5.16-BROKEN ARROW (Buffalo Springfield)

Stephen Stills & Neil Young
Stephen Stills & Neil Young


[Intro: Mr. Soul live]

The lights turned on and the curtain fell down.

And when it was over it felt like a dream.
They stood at the stage door and begged for a scream.
The agents had paid for the black limousine
That waited outside in the rain.

        Did you see them? (2x)

        Did you see them in the river?
        They were there to wave to you.
        Could you tell that the empty quivered

        Brown skinned Indian on the banks
        That were crowded and narrow,
        Held a broken arrow?

[Break: Take Me Out to the Ballgame]

Eighteen years of American dream.

He saw that his brother had sworn on the wall.
He hung up his eyelids and ran down the hall.
His mother had told him a trip was a fall.
And don't mention babies at all!

        [Chorus: using "he / him” instead of “they / them”]

[Break: Military pomp drumming]

The streets were lined for the wedding parade.

The Queen wore the white of the county of song.
The black covered caisson her horses had drawn
Protected her King from the sun rays of dawn.
They married for peace and were gone.


[Coda: Jazz combo & heartbeat]

Broken Arrow falls short of its ambitions for forming a coherent collage. But this song participated in the early construction of songs by pastiche from various "samples". In this, Broken Arrow develops a path started in the Mother's song Brown Shoes Don't Make It. Neil Young's composition however lacks Zappa's humor; it easy to imagine how Zappa would have rewritten And don't mention babies at all! in the second verse for maximum discomfort and laughs. Young is trying to harness pastiche not for its shock value but in order to call attention to a modern American life lived on top of, and at the expense of, the Native Indian ancestors of this land. However, it doesn't quite come together.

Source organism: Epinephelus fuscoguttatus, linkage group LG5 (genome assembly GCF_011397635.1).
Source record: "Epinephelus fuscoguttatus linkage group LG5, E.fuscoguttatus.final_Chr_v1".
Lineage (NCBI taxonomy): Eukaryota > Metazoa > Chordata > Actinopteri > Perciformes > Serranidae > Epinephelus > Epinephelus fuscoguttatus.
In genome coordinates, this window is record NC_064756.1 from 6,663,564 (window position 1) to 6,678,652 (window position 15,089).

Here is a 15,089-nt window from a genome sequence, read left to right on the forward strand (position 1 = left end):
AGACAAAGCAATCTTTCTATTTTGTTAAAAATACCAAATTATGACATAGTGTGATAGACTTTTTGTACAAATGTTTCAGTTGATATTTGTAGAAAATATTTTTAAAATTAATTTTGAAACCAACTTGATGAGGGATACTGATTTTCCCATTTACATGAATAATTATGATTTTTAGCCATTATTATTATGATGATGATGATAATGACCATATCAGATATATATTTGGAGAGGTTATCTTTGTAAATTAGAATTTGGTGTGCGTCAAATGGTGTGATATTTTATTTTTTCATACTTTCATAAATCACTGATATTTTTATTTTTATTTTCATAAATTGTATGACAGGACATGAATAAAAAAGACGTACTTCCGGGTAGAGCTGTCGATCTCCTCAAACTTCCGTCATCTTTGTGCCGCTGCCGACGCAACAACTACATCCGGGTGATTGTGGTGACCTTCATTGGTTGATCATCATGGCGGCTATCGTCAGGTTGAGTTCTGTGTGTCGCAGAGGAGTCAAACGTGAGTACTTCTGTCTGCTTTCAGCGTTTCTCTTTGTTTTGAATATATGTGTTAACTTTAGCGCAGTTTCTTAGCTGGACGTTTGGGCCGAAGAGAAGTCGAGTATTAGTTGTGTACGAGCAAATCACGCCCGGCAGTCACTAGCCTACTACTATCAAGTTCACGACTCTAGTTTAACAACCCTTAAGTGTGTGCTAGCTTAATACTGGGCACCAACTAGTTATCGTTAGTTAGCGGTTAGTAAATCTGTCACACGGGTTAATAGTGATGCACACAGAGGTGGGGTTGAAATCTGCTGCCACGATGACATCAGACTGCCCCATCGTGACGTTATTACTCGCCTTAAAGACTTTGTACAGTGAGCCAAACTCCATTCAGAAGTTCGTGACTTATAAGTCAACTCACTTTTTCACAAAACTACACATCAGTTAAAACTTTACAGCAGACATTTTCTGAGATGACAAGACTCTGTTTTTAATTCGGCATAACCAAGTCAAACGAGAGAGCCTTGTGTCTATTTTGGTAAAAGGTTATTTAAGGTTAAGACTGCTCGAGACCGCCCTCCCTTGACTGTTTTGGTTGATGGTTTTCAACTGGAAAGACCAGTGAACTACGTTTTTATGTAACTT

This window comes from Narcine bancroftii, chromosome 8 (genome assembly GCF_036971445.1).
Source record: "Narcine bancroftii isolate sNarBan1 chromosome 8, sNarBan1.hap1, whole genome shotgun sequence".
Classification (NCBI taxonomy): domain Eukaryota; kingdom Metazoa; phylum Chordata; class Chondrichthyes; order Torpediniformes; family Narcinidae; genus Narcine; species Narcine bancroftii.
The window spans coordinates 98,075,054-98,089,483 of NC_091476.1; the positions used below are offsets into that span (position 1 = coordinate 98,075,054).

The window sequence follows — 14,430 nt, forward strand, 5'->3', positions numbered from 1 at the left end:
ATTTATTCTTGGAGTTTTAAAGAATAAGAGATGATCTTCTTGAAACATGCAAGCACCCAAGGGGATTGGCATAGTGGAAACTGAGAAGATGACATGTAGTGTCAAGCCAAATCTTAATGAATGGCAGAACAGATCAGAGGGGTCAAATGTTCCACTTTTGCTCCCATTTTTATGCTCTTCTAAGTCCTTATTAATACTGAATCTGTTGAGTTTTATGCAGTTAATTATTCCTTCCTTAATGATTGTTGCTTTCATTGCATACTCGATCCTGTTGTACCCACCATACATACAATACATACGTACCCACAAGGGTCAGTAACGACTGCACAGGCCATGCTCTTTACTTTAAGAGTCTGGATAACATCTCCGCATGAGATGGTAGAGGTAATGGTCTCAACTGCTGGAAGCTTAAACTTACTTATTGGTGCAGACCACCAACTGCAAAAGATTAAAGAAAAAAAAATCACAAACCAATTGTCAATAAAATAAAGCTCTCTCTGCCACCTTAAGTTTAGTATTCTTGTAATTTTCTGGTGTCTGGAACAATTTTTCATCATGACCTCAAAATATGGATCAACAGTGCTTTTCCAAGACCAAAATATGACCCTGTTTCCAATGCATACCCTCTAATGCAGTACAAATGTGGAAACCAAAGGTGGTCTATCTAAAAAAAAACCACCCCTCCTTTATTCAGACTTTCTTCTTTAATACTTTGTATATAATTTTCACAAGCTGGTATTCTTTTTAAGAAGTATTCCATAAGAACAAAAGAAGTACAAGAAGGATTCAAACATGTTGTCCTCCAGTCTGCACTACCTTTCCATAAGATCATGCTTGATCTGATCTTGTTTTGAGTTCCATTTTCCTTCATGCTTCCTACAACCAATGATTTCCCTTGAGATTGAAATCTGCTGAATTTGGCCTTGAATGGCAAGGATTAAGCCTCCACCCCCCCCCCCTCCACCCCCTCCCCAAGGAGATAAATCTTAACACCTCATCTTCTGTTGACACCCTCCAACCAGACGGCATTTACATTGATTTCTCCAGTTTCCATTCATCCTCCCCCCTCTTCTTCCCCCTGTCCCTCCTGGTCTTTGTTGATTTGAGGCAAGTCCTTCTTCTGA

I admire Young’s lyrical structure, with its “headline” for each verse and its chorus composed with the melding of two melodies. The surrealism of the overlapping realities when contrasted to the complex but repeated chorus, makes the image of an Indian linger as if a ghost over the landscape. But the verses, the different realities, don't have much in common, nor do the intervening sound effects. The perspective starts out as Neil Young's own, with a snippet of his song Mr. Soul in live performance. The limousine in the first verse echoes a scene from an earlier Neil Young song, Out of My Mind. But the teenager of the second verse--is Take Me Out to the Ball Game evocative enough of an American youth? And is the military drumming that introduces the third verse, with its funereal tone, appropriate for a story about a wedding? I've come to think of John Lennon & Yoko Ono upon the line They married for peace. Of course this couldn't have been what Young had in mind, as the Lennon-Ono marriage was more than a year away from this recording, but how exactly does this marriage pertain to the Native Americans? The Indian makes They married for peace sound ironic; the marriage seems possible on this land only through the blood of its native peoples.

Broken Arrow sounds like Nitzsche trying to show what he can do in the studio by adding his technique to the psychedelic aesthetic. The sound entries don't seem well considered. The only point where Nitzsche adds just the right touch is with the smooth jazz combo toward the end. There is an amplified heartbeat at the closing, signifying what (if anything)? Because the heartbeat fades out rather than stops, it seems to affirm life, maybe the diversity of life, and how it continues to thrive over the bones of America’s ancestors.